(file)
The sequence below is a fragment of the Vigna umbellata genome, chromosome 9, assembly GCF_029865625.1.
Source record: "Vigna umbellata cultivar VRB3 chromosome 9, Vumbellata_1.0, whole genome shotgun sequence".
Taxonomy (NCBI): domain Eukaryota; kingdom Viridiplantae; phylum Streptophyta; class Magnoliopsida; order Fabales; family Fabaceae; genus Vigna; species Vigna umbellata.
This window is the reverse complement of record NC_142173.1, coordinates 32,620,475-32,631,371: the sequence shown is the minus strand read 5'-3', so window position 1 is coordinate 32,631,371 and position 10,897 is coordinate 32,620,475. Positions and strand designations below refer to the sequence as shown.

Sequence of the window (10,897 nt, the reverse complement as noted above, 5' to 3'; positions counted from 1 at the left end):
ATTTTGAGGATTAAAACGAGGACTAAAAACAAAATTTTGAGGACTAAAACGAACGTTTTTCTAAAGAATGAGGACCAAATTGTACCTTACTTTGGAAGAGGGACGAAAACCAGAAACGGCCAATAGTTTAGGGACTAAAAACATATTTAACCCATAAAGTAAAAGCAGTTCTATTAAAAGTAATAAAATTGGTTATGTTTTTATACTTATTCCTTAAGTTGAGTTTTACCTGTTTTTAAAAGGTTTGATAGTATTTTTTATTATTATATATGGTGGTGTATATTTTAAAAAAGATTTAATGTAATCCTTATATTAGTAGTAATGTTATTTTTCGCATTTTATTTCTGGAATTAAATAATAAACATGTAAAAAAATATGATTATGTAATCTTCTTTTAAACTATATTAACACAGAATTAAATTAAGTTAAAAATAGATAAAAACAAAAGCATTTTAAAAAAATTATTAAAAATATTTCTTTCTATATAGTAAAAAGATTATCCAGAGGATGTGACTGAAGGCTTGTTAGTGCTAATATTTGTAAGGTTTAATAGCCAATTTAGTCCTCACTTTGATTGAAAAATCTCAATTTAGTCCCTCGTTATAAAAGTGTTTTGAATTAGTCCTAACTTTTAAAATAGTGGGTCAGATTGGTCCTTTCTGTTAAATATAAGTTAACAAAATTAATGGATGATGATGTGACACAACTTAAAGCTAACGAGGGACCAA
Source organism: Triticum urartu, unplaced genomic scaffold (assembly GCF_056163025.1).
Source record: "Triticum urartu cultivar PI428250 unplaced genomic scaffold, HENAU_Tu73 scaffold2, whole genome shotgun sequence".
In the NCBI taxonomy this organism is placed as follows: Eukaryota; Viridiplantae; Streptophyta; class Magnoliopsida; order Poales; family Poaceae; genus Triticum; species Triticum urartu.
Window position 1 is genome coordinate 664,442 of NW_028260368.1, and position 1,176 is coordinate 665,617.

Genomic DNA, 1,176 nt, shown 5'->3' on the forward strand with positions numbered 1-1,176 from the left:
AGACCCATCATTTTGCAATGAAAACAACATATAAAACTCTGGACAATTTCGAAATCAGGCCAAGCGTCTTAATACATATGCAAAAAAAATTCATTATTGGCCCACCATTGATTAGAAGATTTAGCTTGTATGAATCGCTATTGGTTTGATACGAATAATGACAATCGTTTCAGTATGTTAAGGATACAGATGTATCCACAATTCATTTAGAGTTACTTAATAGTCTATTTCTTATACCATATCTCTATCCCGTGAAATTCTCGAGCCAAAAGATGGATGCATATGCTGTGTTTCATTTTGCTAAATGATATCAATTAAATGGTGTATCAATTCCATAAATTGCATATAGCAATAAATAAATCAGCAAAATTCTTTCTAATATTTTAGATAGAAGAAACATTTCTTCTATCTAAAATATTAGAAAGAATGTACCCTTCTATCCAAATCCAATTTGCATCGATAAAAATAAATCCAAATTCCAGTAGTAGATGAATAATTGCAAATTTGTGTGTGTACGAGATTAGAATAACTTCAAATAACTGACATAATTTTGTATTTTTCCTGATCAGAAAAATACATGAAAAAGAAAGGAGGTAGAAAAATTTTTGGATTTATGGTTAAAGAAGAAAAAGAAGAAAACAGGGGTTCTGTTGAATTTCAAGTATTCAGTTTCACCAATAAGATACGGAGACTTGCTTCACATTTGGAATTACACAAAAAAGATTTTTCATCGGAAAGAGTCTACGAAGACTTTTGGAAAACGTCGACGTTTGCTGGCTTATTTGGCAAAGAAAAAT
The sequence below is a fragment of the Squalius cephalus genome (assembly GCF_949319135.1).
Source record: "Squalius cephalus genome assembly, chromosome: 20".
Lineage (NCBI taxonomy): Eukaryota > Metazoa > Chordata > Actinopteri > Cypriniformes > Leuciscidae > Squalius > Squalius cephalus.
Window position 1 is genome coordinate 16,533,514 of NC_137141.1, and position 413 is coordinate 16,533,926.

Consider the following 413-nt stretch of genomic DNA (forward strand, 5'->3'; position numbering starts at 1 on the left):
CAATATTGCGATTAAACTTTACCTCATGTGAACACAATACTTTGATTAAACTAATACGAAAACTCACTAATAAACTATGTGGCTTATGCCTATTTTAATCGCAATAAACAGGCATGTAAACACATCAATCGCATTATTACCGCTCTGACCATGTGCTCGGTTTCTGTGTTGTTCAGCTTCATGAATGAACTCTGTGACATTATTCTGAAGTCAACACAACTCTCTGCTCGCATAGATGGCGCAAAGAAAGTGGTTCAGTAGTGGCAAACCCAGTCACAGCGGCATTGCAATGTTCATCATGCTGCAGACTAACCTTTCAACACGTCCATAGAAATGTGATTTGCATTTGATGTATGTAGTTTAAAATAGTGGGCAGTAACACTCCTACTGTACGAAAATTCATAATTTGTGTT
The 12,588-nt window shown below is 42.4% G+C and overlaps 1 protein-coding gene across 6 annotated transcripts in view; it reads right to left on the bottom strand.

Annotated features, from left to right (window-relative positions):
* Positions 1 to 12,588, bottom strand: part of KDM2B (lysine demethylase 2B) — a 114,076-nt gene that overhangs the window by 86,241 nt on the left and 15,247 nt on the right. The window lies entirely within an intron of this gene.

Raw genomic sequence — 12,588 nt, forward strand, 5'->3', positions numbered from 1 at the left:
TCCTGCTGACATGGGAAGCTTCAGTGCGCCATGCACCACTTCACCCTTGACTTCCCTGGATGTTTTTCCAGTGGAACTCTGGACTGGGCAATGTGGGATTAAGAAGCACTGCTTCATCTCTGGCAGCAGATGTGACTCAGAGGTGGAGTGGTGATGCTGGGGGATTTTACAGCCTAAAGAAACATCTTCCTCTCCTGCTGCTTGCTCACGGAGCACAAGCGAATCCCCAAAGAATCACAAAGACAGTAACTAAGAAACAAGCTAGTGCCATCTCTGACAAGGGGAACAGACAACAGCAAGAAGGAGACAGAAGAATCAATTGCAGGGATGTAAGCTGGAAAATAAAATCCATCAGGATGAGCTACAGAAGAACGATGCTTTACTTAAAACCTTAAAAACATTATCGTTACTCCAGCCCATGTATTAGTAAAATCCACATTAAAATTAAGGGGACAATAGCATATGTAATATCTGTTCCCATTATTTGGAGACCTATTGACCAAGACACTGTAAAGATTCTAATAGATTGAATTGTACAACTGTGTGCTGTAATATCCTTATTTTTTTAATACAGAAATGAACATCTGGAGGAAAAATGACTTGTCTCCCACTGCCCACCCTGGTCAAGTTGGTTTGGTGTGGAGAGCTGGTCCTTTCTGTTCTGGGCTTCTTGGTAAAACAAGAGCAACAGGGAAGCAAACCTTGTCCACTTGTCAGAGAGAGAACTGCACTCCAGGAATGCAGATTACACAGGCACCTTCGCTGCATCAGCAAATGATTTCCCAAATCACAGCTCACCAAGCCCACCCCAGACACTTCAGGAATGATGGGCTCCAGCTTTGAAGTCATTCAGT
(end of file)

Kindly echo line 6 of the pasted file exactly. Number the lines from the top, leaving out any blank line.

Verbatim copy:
ATTTTGAGGATTAAAACGAGGACTAAAAACAAAATTTTGAGGACTAAAACGAACGTTTTTCTAAAGAATGAGGACCAAATTGTACCTTACTTTGGAAGAGGGACGAAAACCAGAAACGGCCAATAGTTTAGGGACTAAAAACATATTTAACCCATAAAGTAAAAGCAGTTCTATTAAAAGTAATAAAATTGGTTATGTTTTTATACTTATTCCTTAAGTTGAGTTTTACCTGTTTTTAAAAGGTTTGATAGTATTTTTTATTATTATATATGGTGGTGTATATTTTAAAAAAGATTTAATGTAATCCTTATATTAGTAGTAATGTTATTTTTCGCATTTTATTTCTGGAATTAAATAATAAACATGTAAAAAAATATGATTATGTAATCTTCTTTTAAACTATATTAACACAGAATTAAATTAAGTTAAAAATAGATAAAAACAAAAGCATTTTAAAAAAATTATTAAAAATATTTCTTTCTATATAGTAAAAAGATTATCCAGAGGATGTGACTGAAGGCTTGTTAGTGCTAATATTTGTAAGGTTTAATAGCCAATTTAGTCCTCACTTTGATTGAAAAATCTCAATTTAGTCCCTCGTTATAAAAGTGTTTTGAATTAGTCCTAACTTTTAAAATAGTGGGTCAGATTGGTCCTTTCTGTTAAATATAAGTTAACAAAATTAATGGATGATGATGTGACACAACTTAAAGCTAACGAGGGACCAA